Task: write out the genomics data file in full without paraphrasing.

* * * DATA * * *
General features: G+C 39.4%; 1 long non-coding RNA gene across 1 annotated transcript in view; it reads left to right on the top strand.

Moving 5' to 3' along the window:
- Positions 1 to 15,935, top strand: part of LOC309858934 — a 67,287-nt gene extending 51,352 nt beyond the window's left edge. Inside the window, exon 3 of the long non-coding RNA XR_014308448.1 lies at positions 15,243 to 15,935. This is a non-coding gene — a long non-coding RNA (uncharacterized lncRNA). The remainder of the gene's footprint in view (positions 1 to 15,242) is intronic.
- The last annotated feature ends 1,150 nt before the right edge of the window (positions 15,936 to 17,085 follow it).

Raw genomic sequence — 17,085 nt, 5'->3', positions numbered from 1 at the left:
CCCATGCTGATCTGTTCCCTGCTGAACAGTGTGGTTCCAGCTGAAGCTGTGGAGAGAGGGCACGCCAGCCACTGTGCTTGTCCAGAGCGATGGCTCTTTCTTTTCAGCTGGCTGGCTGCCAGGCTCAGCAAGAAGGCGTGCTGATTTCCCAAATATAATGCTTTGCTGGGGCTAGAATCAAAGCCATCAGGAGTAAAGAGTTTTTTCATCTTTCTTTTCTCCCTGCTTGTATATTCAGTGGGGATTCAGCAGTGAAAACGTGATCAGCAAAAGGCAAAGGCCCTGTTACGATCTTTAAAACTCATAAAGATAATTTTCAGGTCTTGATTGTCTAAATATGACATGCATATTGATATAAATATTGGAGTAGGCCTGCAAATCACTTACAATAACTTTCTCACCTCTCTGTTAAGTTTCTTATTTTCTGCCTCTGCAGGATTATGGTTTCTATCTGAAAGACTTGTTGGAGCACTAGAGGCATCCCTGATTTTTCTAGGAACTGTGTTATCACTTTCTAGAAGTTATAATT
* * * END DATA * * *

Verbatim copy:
General features: G+C 39.4%; 1 long non-coding RNA gene across 1 annotated transcript in view; it reads left to right on the top strand.

Moving 5' to 3' along the window:
- Positions 1 to 15,935, top strand: part of LOC309858934 — a 67,287-nt gene extending 51,352 nt beyond the window's left edge. Inside the window, exon 3 of the long non-coding RNA XR_014308448.1 lies at positions 15,243 to 15,935. This is a non-coding gene — a long non-coding RNA (uncharacterized lncRNA). The remainder of the gene's footprint in view (positions 1 to 15,242) is intronic.
- The last annotated feature ends 1,150 nt before the right edge of the window (positions 15,936 to 17,085 follow it).

Raw genomic sequence — 17,085 nt, 5'->3', positions numbered from 1 at the left:
CCCATGCTGATCTGTTCCCTGCTGAACAGTGTGGTTCCAGCTGAAGCTGTGGAGAGAGGGCACGCCAGCCACTGTGCTTGTCCAGAGCGATGGCTCTTTCTTTTCAGCTGGCTGGCTGCCAGGCTCAGCAAGAAGGCGTGCTGATTTCCCAAATATAATGCTTTGCTGGGGCTAGAATCAAAGCCATCAGGAGTAAAGAGTTTTTTCATCTTTCTTTTCTCCCTGCTTGTATATTCAGTGGGGATTCAGCAGTGAAAACGTGATCAGCAAAAGGCAAAGGCCCTGTTACGATCTTTAAAACTCATAAAGATAATTTTCAGGTCTTGATTGTCTAAATATGACATGCATATTGATATAAATATTGGAGTAGGCCTGCAAATCACTTACAATAACTTTCTCACCTCTCTGTTAAGTTTCTTATTTTCTGCCTCTGCAGGATTATGGTTTCTATCTGAAAGACTTGTTGGAGCACTAGAGGCATCCCTGATTTTTCTAGGAACTGTGTTATCACTTTCTAGAAGTTATAATT